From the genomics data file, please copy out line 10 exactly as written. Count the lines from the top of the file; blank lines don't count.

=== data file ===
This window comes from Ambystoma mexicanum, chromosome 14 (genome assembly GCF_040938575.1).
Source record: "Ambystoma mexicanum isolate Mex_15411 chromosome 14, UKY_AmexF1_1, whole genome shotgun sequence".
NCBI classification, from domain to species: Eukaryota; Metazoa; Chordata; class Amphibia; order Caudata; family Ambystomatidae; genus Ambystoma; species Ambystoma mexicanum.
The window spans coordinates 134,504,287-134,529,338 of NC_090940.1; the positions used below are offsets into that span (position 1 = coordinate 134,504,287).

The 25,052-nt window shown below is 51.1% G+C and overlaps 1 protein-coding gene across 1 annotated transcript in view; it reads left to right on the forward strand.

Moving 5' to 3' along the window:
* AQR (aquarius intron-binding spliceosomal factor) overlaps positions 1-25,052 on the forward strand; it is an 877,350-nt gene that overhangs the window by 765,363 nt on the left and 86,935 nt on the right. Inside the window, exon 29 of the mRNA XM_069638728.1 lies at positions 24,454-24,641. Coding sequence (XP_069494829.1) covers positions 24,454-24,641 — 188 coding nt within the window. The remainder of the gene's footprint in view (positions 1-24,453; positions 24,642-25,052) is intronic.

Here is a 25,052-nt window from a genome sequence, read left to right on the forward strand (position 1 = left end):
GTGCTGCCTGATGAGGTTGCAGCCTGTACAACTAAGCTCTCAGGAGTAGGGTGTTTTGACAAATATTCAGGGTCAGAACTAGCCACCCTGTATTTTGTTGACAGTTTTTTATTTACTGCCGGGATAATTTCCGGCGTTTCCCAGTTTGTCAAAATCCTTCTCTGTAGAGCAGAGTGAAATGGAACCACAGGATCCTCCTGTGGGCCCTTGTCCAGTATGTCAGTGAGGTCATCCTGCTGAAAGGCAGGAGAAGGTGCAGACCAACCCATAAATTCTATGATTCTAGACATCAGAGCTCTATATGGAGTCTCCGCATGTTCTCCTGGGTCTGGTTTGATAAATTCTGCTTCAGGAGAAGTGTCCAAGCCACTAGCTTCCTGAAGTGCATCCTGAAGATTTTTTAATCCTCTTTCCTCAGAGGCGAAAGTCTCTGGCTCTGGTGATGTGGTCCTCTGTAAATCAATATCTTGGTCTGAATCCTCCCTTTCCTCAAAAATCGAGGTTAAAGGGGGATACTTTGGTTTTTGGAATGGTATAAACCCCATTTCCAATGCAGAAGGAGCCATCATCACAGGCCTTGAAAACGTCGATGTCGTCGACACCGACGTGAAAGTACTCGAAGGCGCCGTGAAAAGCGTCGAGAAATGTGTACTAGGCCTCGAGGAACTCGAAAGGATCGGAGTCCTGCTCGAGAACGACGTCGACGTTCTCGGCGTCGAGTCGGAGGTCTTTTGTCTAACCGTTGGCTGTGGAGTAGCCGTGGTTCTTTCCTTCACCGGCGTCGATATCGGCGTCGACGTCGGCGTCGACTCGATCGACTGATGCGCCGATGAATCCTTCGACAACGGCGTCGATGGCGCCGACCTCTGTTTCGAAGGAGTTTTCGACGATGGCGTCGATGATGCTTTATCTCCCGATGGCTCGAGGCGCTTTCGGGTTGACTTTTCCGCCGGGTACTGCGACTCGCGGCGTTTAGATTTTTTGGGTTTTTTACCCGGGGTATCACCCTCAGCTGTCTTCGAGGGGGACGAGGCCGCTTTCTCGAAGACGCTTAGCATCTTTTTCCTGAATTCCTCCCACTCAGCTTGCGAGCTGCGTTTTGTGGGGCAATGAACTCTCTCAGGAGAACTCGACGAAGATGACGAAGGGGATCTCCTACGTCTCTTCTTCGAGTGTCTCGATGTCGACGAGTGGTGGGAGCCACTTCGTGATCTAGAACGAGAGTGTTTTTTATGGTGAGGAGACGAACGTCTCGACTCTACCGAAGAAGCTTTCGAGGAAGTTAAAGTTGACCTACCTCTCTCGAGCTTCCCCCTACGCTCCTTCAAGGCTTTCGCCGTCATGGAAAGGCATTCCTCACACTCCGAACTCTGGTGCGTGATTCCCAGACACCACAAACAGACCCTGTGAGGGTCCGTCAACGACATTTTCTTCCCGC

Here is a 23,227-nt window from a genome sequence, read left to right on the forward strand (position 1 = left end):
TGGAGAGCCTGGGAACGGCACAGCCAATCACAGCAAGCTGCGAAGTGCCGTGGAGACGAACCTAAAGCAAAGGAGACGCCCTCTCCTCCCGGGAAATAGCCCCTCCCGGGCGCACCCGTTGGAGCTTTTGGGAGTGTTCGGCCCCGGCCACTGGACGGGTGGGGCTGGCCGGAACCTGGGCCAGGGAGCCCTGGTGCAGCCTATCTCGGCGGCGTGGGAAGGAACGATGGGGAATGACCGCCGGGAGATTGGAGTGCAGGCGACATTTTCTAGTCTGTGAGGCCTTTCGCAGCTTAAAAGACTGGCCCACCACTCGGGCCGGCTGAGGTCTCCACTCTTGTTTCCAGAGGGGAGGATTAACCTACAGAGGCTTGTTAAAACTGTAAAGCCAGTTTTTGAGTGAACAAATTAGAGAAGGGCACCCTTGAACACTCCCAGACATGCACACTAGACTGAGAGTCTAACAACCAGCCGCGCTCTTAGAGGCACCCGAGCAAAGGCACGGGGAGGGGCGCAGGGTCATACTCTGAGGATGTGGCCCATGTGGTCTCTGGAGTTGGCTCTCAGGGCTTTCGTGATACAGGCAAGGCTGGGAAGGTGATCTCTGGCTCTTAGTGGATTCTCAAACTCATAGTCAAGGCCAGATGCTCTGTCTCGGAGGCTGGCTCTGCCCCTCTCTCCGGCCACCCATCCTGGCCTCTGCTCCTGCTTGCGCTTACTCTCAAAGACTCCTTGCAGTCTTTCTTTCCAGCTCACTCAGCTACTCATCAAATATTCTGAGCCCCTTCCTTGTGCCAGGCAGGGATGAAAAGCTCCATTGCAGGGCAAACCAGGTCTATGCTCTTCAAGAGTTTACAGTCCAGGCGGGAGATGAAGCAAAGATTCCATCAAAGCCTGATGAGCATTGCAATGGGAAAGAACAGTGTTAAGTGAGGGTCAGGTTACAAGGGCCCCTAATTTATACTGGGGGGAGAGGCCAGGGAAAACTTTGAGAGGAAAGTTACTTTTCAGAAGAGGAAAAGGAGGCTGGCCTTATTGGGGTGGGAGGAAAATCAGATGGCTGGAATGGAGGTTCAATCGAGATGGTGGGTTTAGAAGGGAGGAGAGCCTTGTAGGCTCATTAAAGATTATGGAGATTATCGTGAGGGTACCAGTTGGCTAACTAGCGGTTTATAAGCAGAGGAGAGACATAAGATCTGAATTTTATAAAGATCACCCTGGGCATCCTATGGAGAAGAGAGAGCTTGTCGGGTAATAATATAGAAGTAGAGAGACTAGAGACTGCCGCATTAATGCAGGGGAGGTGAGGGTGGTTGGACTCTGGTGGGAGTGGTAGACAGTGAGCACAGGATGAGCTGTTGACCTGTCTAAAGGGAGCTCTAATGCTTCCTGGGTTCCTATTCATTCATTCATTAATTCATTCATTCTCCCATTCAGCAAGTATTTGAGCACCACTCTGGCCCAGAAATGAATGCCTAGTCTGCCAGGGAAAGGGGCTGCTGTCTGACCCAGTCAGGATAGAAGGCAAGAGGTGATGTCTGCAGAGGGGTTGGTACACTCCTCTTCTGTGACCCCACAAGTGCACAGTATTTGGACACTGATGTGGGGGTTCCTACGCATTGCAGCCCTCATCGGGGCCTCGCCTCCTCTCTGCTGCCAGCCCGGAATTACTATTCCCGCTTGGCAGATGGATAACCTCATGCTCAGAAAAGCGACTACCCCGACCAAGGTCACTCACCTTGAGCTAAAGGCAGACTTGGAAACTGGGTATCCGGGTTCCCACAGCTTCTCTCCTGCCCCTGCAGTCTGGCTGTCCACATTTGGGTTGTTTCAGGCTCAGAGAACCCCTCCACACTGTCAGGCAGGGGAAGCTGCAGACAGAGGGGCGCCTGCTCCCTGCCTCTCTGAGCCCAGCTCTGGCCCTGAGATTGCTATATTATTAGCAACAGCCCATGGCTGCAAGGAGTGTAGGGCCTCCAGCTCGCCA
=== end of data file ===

Here is a 23,227-nt window from a genome sequence, read left to right on the forward strand (position 1 = left end):